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Dodgers confident in Game 5 starter Zack Greinke, but will he stay in L.A.?

Los Angeles Dodgers pitcher Zack Greinke throws in

Los Angeles Dodgers pitcher Zack Greinke throws in the third inning during Game 2 of the National League Division Series against the New York Mets at Dodgers Stadium in Los Angeles on Oct. 10, 2015. Credit: Newsday / Thomas A. Ferrara

LOS ANGELES -- When he was asked about the comfort of having Zack Greinke start a winner-take-all Game 5 against the Mets Thursday night, Dodgers manager Don Mattingly answered with caution about such a crapshoot: "Anything can happen, honestly." Probably the worst thing that can happen is that it will be Greinke's last game as a Dodger.

It is a possibility. The pitcher who dominated the sport with a 1.66 ERA this season, has an option to become a free agent, thanks to a clause in his six-year $147-million contract. If he chooses to opt out, on top of a defeat Thursday night, it could do more than ruin a good year. It could change the whole fabric of the franchise. The Dodgers revolve around the dual-ace presence of Greinke and Clayton Kershaw.

"They've given us two guys that stop streaks, save your bullpen, are just day-in, day-out consistent guys. You can really count on what we're going to get from them 90-something percent of the time," Mattingly said in a conference call Wednesday, a day off between Kershaw's gem in Game 4 and the National League Division Series finale. "You felt like you were going to win that day and that takes the pressure off of all the other starters."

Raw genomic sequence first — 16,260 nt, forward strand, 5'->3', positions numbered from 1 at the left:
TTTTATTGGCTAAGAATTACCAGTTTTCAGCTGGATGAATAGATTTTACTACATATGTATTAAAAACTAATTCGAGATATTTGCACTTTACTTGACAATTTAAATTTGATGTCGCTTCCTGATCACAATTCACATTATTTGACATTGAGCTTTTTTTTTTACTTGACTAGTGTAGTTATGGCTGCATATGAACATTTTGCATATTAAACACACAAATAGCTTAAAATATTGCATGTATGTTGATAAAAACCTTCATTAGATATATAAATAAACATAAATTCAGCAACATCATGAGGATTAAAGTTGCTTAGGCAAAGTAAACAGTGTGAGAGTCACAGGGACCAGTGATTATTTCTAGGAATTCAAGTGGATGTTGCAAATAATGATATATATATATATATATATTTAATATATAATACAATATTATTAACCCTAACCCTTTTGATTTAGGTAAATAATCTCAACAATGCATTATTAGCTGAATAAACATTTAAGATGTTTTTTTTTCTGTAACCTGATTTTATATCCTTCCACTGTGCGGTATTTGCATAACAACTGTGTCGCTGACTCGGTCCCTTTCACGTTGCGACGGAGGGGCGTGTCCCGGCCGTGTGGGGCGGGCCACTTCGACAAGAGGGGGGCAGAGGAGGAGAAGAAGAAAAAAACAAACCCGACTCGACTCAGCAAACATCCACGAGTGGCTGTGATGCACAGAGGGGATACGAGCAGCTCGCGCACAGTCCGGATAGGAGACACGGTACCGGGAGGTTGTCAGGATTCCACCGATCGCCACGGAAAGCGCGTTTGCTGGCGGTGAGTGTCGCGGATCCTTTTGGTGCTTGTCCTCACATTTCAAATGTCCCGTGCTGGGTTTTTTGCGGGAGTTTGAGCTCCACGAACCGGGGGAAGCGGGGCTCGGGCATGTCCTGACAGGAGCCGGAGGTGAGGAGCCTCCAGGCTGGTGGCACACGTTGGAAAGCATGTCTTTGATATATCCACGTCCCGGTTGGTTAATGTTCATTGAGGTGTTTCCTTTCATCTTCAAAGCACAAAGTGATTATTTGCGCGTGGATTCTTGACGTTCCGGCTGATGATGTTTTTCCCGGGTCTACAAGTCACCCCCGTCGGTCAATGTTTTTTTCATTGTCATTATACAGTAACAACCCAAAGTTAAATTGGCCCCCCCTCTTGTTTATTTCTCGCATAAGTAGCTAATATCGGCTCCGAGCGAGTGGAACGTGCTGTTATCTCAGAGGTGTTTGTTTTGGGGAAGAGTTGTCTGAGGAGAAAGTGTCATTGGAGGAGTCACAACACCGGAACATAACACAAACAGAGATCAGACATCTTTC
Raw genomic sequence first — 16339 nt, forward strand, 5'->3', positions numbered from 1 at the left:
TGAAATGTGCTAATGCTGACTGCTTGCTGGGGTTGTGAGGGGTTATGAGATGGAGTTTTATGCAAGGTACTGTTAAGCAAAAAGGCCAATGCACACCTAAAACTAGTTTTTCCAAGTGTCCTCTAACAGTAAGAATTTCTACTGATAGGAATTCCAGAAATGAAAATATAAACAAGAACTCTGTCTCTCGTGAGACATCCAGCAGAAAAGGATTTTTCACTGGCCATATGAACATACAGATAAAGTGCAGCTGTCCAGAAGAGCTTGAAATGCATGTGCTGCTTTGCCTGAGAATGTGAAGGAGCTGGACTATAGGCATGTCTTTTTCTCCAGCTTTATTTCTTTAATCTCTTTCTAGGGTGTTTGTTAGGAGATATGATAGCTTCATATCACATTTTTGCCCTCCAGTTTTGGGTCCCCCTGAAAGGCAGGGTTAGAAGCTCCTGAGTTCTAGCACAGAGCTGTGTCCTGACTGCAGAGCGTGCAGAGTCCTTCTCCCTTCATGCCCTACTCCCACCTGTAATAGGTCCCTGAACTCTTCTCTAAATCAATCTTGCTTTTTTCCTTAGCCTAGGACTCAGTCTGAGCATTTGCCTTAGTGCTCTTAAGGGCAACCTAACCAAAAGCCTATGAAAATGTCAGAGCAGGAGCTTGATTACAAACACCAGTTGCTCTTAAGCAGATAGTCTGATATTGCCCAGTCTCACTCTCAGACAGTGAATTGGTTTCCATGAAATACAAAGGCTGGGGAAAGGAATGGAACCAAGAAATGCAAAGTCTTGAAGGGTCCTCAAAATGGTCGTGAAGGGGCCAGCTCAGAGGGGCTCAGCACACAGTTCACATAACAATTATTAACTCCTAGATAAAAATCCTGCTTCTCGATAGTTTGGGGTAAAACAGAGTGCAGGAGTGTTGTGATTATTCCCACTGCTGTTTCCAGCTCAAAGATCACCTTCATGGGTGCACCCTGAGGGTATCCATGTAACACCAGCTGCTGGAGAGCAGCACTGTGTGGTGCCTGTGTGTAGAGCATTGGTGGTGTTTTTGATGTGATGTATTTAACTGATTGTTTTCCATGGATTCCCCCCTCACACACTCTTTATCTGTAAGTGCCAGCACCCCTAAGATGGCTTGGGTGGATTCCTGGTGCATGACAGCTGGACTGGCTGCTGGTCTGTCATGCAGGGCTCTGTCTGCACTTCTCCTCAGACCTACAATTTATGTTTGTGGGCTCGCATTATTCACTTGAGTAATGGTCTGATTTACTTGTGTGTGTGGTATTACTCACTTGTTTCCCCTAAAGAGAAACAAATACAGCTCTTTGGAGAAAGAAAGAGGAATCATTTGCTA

He was answering a question about Greinke's three years with the team, not intentionally speaking in the past tense.

Not that Greinke has given an iota of indication that he is leaving. Even more low key in a conference call than he is in person, he said, "I haven't thought about it too much, but everything's been great so far. I really can't think of anything not positive to say about the whole experience. It's all been good."

Thursday night has the potential to be one of his most interesting moments. He will be matched up against Jacob deGrom. Both are 1-0 in this series, although Greinke wasn't as overpowering in Game 2 as deGrom was in Game 1. Still, Greinke did prevail over Noah Syndergaard and his 100-mph fastball.

Comparing the two opponents, Greinke said, "They both have amazing fastballs. I think deGrom might have a little more location, I don't know. They're both really nasty and they both are good hitting pitchers. So they're about as similar as you're going to get, I guess. Just a little more experience from deGrom maybe."

Unlike Greinke, deGrom has to worry about former Met Justin Turner, who is batting .467 with a 1.233 OPS this series. Although Mattingly removed him late in the game Tuesday night at Citi Field because Turner had some swelling in his ailing knee, the manager said he expects his regular third baseman to start Thursday night.

The prospect of having Greinke working at home might seem to give the Dodgers an edge. "The fans do like us a little better there," Kershaw said, but he added, "You know what? It's probably dead even, to be honest."

The thought of losing the game and Greinke is not something they wanted to contemplate.


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